For more than four decades, the Voting Rights Act never lost a court decision as it cut a path for minorities’ increased participation in elections. But the most effective civil rights law in U.S. history faces its most serious challenge as the Supreme Court prepares to re-examine its constitutionality. Why now? Some say it’s because of the law’s own success. The plaintiff in the case blames Congress for failing to amend part of the legislation to reflect changing times.
Enacted in 1965, the law relies on a key provision requiring jurisdictions with a discriminatory history to get approval from the federal government before changing their election procedures. The “preclearance” requirement, in Section 5 of the Voting Rights Act, covers nine states, mostly in the South, and parts of several other states.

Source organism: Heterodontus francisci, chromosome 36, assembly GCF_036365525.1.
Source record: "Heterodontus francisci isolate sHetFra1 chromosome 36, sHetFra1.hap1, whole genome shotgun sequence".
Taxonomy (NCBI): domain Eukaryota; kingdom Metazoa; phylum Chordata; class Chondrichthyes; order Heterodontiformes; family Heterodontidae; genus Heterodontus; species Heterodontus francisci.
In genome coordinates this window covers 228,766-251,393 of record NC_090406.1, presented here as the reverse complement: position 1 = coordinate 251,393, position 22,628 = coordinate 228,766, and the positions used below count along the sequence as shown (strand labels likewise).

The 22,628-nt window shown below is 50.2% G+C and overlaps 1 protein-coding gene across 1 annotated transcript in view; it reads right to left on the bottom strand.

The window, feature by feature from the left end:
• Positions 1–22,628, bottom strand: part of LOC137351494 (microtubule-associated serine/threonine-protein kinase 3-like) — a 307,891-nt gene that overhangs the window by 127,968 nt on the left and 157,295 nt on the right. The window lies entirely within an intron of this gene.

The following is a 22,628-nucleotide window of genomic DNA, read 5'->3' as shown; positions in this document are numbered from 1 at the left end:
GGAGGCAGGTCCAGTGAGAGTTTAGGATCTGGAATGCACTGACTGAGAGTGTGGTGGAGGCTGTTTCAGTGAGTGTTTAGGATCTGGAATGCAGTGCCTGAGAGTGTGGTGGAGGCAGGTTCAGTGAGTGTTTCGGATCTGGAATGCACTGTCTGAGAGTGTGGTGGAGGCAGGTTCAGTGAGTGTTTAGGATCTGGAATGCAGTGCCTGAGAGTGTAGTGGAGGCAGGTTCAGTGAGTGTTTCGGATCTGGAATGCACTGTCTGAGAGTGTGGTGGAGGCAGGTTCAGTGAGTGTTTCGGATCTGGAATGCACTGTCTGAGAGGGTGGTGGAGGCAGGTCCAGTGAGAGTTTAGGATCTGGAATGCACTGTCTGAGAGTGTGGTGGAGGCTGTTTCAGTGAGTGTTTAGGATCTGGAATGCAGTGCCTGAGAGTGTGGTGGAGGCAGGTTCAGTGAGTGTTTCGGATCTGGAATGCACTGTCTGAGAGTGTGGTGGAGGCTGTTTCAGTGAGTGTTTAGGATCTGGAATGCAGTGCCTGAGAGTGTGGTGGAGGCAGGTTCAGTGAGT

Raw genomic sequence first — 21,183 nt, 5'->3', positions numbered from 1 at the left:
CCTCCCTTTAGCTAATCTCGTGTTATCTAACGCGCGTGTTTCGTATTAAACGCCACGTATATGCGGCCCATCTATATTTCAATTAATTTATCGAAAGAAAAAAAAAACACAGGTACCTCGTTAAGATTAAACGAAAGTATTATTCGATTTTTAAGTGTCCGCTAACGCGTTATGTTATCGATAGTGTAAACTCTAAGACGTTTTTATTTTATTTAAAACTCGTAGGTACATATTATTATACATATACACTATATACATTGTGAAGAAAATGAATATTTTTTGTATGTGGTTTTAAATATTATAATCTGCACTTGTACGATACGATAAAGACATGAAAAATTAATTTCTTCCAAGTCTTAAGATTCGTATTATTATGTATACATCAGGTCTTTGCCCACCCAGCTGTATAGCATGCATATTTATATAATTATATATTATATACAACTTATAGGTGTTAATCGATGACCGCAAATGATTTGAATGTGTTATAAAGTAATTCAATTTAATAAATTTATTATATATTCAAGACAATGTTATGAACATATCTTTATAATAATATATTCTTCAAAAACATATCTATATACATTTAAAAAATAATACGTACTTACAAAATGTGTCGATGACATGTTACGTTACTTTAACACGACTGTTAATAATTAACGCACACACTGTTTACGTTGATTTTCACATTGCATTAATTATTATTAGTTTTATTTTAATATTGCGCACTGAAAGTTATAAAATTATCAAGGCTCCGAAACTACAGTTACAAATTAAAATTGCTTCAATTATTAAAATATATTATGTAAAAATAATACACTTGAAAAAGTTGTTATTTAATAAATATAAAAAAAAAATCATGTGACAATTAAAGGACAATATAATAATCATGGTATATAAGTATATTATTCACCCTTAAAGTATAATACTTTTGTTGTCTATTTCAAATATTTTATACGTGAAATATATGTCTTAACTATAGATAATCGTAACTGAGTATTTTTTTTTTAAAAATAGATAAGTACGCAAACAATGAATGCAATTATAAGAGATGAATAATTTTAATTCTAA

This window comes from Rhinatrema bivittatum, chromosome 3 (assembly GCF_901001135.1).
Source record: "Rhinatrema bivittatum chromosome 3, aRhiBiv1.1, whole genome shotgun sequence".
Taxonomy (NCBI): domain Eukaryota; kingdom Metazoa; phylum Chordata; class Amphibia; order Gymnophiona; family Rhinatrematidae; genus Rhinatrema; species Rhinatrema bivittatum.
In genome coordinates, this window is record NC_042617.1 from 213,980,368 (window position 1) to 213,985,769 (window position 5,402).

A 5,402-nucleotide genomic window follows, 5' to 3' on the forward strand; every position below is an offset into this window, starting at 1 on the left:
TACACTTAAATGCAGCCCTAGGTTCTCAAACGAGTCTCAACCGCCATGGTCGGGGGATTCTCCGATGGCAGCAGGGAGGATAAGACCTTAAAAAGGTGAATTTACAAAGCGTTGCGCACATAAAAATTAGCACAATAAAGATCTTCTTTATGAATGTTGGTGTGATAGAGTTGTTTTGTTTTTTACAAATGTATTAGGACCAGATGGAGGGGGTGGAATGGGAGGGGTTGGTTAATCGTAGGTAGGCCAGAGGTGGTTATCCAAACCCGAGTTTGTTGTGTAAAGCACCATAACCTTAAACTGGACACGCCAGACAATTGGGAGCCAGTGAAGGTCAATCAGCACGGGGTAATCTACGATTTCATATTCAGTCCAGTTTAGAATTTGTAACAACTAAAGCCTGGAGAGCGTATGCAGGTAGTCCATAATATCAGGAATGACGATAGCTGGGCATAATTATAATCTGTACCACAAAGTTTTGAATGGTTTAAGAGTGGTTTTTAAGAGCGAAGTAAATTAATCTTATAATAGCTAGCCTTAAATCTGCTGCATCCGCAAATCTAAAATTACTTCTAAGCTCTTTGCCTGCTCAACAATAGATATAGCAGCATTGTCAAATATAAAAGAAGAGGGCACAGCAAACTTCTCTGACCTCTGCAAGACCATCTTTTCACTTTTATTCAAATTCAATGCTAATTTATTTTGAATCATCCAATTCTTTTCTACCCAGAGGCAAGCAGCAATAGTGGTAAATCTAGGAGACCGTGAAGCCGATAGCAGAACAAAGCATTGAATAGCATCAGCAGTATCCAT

This year, courts used the preclearance provision to block voter identification requirements and other rule changes leading up to the recent election.
The plaintiff in the Supreme Court case, Shelby County, Ala., says it should be released from the preclearance requirement because it no longer engages in voter discrimination. Shelby County argues that the mandate is unconstitutional because it’s outdated and unfairly holds the county to a higher standard than the rest of the nation.